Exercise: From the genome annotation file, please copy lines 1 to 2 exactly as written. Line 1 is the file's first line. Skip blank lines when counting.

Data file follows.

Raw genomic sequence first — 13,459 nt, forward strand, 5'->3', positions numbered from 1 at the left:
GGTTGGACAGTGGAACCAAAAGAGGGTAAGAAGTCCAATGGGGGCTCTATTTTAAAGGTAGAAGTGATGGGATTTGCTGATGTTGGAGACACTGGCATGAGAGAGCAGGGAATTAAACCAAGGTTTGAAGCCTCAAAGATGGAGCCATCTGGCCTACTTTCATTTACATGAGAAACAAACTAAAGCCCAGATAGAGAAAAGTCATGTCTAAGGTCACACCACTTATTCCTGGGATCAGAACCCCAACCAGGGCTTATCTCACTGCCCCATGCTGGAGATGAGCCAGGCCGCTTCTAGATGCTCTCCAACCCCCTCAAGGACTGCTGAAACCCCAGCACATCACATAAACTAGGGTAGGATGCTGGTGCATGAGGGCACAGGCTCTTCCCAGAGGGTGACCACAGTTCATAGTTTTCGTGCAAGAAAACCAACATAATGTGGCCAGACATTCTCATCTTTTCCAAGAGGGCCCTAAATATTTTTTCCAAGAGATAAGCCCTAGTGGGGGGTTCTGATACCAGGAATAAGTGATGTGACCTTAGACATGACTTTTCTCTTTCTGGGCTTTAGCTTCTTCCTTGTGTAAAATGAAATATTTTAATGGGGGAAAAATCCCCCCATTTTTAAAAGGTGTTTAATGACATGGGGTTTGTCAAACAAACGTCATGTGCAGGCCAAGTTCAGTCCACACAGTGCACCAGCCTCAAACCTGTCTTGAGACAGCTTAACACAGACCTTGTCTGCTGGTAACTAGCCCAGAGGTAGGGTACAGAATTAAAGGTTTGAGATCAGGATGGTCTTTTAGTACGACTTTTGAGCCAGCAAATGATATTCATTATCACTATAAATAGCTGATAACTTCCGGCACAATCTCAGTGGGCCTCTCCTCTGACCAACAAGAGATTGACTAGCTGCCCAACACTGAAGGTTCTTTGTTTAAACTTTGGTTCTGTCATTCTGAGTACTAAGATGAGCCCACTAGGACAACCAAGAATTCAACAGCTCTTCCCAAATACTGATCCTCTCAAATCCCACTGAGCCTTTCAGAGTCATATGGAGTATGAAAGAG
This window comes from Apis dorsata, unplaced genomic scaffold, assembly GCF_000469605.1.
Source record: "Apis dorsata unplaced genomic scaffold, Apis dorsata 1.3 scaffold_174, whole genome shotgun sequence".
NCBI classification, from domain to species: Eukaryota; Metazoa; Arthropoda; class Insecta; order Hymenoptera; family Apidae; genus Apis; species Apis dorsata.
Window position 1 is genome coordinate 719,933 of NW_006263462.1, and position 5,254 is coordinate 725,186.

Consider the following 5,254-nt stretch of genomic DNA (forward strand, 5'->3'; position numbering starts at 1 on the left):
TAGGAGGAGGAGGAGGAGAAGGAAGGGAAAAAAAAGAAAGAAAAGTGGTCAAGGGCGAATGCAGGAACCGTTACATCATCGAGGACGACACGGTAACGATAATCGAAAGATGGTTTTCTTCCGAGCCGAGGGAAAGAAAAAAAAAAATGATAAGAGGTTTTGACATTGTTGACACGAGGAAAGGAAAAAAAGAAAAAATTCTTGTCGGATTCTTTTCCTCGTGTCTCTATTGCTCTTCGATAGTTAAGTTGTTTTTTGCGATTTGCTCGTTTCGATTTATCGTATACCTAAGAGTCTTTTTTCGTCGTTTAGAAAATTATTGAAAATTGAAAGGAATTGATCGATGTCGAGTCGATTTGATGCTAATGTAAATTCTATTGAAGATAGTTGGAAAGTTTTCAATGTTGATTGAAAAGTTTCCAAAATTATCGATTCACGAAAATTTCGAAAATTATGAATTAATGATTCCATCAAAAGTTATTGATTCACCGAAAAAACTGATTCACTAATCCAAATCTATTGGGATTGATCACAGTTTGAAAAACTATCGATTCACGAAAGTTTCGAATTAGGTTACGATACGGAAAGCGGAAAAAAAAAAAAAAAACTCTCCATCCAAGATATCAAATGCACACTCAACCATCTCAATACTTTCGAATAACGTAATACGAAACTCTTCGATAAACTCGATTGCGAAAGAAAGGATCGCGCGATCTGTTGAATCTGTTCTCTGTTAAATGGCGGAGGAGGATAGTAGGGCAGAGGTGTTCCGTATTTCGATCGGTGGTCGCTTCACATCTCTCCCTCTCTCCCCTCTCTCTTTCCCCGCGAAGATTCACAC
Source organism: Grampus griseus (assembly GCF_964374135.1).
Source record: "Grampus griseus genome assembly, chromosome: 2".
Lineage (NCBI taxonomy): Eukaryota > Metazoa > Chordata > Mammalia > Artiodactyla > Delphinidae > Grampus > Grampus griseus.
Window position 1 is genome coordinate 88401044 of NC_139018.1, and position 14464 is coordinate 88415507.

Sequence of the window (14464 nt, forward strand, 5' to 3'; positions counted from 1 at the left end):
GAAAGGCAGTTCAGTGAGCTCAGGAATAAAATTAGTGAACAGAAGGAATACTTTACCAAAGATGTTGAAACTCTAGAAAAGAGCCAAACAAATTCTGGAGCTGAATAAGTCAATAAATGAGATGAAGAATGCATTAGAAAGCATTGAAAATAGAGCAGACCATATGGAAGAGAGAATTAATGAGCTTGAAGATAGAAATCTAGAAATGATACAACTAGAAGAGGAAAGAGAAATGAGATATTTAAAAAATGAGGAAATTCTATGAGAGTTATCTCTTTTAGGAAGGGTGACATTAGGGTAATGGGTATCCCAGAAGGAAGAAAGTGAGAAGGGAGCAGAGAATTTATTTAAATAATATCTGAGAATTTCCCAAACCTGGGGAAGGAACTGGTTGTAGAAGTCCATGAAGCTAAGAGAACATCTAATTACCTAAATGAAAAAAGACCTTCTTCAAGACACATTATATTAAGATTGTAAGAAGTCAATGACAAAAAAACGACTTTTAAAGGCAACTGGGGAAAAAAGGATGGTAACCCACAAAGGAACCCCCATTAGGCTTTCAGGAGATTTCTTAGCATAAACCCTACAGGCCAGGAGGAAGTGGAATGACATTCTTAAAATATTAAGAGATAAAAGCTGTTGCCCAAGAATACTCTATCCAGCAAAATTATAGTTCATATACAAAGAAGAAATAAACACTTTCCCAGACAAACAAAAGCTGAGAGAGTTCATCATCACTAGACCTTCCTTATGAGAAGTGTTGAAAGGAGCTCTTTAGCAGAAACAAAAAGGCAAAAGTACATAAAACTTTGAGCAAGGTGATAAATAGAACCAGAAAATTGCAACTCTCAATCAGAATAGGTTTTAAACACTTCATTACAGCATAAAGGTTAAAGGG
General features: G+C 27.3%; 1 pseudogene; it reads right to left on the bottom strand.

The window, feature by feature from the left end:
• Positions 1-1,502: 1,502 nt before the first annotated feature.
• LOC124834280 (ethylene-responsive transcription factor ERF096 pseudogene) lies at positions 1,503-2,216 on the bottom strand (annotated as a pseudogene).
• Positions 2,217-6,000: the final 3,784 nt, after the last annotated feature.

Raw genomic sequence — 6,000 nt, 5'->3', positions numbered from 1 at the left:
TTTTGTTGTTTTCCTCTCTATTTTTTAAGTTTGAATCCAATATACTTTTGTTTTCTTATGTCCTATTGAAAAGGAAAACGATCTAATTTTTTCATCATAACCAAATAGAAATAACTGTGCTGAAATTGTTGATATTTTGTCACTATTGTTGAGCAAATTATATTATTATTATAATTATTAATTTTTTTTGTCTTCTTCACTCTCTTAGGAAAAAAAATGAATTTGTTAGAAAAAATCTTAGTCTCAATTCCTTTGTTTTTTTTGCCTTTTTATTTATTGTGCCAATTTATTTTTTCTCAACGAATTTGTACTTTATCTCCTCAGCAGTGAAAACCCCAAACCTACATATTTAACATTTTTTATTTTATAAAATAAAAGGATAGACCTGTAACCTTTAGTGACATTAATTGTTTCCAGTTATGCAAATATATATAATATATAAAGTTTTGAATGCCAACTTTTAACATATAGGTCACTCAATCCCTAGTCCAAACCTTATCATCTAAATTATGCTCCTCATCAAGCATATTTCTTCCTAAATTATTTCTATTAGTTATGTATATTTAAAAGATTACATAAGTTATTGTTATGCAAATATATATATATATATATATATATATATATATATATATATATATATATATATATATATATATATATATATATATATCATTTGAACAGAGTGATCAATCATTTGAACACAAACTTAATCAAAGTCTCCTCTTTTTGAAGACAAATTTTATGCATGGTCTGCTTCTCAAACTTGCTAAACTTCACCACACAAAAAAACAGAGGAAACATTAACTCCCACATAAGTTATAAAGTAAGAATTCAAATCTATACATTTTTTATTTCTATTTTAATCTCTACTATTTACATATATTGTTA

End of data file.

Raw genomic sequence first — 13,459 nt, forward strand, 5'->3', positions numbered from 1 at the left:
GGTTGGACAGTGGAACCAAAAGAGGGTAAGAAGTCCAATGGGGGCTCTATTTTAAAGGTAGAAGTGATGGGATTTGCTGATGTTGGAGACACTGGCATGAGAGAGCAGGGAATTAAACCAAGGTTTGAAGCCTCAAAGATGGAGCCATCTGGCCTACTTTCATTTACATGAGAAACAAACTAAAGCCCAGATAGAGAAAAGTCATGTCTAAGGTCACACCACTTATTCCTGGGATCAGAACCCCAACCAGGGCTTATCTCACTGCCCCATGCTGGAGATGAGCCAGGCCGCTTCTAGATGCTCTCCAACCCCCTCAAGGACTGCTGAAACCCCAGCACATCACATAAACTAGGGTAGGATGCTGGTGCATGAGGGCACAGGCTCTTCCCAGAGGGTGACCACAGTTCATAGTTTTCGTGCAAGAAAACCAACATAATGTGGCCAGACATTCTCATCTTTTCCAAGAGGGCCCTAAATATTTTTTCCAAGAGATAAGCCCTAGTGGGGGGTTCTGATACCAGGAATAAGTGATGTGACCTTAGACATGACTTTTCTCTTTCTGGGCTTTAGCTTCTTCCTTGTGTAAAATGAAATATTTTAATGGGGGAAAAATCCCCCCATTTTTAAAAGGTGTTTAATGACATGGGGTTTGTCAAACAAACGTCATGTGCAGGCCAAGTTCAGTCCACACAGTGCACCAGCCTCAAACCTGTCTTGAGACAGCTTAACACAGACCTTGTCTGCTGGTAACTAGCCCAGAGGTAGGGTACAGAATTAAAGGTTTGAGATCAGGATGGTCTTTTAGTACGACTTTTGAGCCAGCAAATGATATTCATTATCACTATAAATAGCTGATAACTTCCGGCACAATCTCAGTGGGCCTCTCCTCTGACCAACAAGAGATTGACTAGCTGCCCAACACTGAAGGTTCTTTGTTTAAACTTTGGTTCTGTCATTCTGAGTACTAAGATGAGCCCACTAGGACAACCAAGAATTCAACAGCTCTTCCCAAATACTGATCCTCTCAAATCCCACTGAGCCTTTCAGAGTCATATGGAGTATGAAAGAG